Pakistan’s nuclear weapons, safe or not?
With Pakistani Taliban militants mounting an increasingly robust challenge to security forces, fears have been raised about the safety of the country’s nuclear arsenal. The security of the weapons may figure in talks in Washington on Wednesday between President Asif Ali Zardari and President Barack Obama.world Updated: May 06, 2009 12:13 IST
With Pakistani Taliban militants mounting an increasingly robust challenge to security forces, fears have been raised about the safety of the country’s nuclear arsenal.
The security of the weapons may figure in talks in Washington on Wednesday between President Asif Ali Zardari and President Barack Obama.
Pakistan first tested nuclear weapons in 1998 in response to tests by old rival and neighbour India.
What is the US position?
Obama said last week he was confident about the security of Pakistan’s nuclear arsenal although he was “gravely concerned” about the overall situation in Pakistan because of its weak government.
Despite that, the New York Times reported this week growing concern among US officials that militants might try to snatch a nuclear weapon in transit or insert sympathisers into laboratories or fuel-production facilities.
Pakistani analysts see the mixed signals from the United States as adding to pressure on the government, which the United States wants to see getting to grips with the militant threat.
What is Pakistan’s postion?
Pakistan rejects such fears over its nuclear weapons as “misplaced and unfounded” saying it has very robust, multilayered command and control systems.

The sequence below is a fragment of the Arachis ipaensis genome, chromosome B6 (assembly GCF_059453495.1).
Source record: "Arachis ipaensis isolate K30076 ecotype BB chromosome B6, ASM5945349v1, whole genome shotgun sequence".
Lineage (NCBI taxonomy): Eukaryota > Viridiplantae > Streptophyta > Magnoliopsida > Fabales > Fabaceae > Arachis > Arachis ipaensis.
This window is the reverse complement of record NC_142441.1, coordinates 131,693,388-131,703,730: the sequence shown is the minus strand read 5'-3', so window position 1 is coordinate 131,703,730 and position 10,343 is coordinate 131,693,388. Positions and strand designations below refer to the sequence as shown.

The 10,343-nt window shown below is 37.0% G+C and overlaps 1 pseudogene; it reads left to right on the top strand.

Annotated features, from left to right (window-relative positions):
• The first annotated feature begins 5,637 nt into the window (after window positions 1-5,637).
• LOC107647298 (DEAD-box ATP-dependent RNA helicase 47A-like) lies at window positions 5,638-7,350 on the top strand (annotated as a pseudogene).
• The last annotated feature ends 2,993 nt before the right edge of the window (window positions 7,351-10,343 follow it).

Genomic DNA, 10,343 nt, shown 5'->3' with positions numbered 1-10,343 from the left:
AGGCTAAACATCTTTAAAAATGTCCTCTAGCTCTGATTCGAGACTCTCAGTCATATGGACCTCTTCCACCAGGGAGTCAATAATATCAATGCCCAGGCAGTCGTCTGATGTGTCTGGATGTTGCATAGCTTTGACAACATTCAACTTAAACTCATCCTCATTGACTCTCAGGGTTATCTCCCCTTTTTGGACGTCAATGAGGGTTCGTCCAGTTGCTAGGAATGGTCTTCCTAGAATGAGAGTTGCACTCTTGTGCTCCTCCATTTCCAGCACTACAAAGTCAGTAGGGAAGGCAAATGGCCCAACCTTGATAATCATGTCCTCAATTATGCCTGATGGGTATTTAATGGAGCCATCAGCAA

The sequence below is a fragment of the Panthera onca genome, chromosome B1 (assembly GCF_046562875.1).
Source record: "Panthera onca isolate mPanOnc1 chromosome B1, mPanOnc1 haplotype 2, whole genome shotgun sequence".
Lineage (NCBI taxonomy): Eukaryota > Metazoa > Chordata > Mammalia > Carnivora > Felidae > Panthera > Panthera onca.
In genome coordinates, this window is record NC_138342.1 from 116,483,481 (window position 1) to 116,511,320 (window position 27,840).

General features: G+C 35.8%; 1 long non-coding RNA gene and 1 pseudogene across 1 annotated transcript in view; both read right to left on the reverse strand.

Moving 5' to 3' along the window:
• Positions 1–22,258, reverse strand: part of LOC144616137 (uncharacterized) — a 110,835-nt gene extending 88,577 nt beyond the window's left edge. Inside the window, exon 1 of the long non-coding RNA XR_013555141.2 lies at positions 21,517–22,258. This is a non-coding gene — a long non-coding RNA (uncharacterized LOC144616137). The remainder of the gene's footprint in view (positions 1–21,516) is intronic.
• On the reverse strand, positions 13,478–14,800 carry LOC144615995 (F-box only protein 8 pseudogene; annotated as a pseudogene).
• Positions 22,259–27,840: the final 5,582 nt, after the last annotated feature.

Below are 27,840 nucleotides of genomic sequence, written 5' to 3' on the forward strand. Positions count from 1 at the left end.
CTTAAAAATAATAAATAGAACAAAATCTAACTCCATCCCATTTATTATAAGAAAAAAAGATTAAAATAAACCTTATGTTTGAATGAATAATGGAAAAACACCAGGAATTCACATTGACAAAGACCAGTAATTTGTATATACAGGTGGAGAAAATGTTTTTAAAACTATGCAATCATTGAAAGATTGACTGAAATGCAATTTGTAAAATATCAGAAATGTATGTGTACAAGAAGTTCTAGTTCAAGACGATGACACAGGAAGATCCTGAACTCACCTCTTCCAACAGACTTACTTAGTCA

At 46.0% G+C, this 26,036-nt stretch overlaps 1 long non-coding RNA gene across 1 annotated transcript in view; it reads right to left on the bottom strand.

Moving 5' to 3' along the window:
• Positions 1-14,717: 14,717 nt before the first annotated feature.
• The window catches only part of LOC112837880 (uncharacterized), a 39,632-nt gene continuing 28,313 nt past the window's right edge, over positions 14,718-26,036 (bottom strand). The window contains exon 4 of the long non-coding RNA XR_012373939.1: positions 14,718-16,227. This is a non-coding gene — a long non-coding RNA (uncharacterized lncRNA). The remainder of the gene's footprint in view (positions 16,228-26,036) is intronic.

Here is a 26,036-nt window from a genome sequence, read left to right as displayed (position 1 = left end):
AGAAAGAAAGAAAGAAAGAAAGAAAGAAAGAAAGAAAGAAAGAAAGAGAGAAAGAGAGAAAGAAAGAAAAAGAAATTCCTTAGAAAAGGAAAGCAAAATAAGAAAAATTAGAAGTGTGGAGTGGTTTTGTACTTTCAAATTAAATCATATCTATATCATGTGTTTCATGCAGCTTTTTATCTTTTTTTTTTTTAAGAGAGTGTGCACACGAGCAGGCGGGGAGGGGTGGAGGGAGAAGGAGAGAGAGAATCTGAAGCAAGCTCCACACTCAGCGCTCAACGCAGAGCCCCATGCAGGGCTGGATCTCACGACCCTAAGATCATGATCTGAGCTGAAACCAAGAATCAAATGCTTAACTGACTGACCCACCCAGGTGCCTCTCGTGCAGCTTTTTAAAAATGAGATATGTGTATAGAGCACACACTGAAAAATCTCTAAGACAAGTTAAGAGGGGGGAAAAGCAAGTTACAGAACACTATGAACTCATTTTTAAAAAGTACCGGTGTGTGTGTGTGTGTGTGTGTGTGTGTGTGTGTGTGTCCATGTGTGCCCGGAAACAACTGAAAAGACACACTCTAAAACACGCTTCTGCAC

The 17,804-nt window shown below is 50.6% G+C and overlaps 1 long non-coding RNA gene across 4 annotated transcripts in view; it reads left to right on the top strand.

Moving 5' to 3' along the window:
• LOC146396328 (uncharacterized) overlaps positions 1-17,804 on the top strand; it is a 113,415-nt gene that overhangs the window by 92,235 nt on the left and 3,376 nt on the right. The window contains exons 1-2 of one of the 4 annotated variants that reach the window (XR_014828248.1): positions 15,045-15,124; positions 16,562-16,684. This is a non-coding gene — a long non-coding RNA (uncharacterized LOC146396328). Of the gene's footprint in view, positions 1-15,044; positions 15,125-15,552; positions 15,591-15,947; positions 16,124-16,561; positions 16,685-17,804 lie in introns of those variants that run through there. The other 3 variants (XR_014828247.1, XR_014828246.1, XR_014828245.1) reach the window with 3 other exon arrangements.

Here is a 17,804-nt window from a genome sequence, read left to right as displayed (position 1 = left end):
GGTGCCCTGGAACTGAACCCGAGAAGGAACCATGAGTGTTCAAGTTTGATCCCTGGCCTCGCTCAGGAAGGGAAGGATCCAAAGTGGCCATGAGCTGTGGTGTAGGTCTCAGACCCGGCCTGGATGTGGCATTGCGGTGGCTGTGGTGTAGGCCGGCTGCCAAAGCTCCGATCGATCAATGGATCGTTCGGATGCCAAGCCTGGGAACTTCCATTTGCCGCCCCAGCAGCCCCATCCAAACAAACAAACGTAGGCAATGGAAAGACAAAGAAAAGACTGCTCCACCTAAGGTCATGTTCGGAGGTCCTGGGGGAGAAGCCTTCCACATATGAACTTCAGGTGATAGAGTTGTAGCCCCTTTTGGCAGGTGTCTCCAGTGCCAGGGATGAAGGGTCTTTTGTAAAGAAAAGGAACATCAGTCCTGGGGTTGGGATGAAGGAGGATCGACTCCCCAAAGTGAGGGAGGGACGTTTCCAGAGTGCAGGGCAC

Many Pakistanis believe the ultimate US aim is to confiscate Pakistan’s nuclear weapons and analysts say reports of US fears about nuclear security fuel such conspiracy theories.
Who controls the weapons?
Pakistan does not release details of its nuclear arsenal. Analysts’ estimates of the arsenal’s size range from 50-70 weapons up to 150.
The weapons are under control of the military’s Strategic Plans Division (SPD). During a period of political instability last year the division boosted security at nuclear facilities and launched a public relations offensive to counter what Pakistan regards as scaremongering over nuclear weapon security.
In a rare news conference, the division’s director-general, retired Lieutenant-General Khalid Kidwai, said there was no chance of Islamist militants getting their hands on atomic weapons.
The SPD is overseen by the National Command Authority headed by the president and with the prime minister as its vice chairman. Main cabinet ministers and the heads of the army, navy and air force are also members of the NCA, which controls all aspects of the nuclear programme, including deployment and, if ever necessary, their use.
Where are the weapons?
The weapons, designed to be delivered by missiles or fighter-bombers, are stored at secure, secret locations, mostly in Punjab province, analysts say, well away from Taliban heartlands in the northwest, although there have been increasing instances of militant attacks and infiltration into the province.
Other nuclear facilities, including the main Kahuta nuclear weapons laboratory, are near the relatively secure capital, Islamabad.
Who guards them?
Pakistan has 10,000 soldiers guarding its facilities and the SPD has its own independent intelligence section. Staff working in nuclear facilities go through an exhaustive vetting process, involving political, moral and financial checks and psychological testing for 10,000 staff working in nuclear facilities, and security monitors keep close tabs on 2,000 scientists working in ultra-sensitive areas.
Although Pakistan’s top nuclear scientist was involved in major nuclear proliferation before his network was uncovered in 2004, no conspiracy or plot related to Pakistan’s nuclear facilities had ever been uncovered, Kidwai said. The International Atomic Energy Agency had never reported a nuclear security incident in Pakistan, he said.
Pakistan’s controls were such that orders to abort a mission involving a nuclear weapon could be given at the last second. Even if a rogue pilot were to fire a missile he would not have the code to arm the warhead, Kidwai said.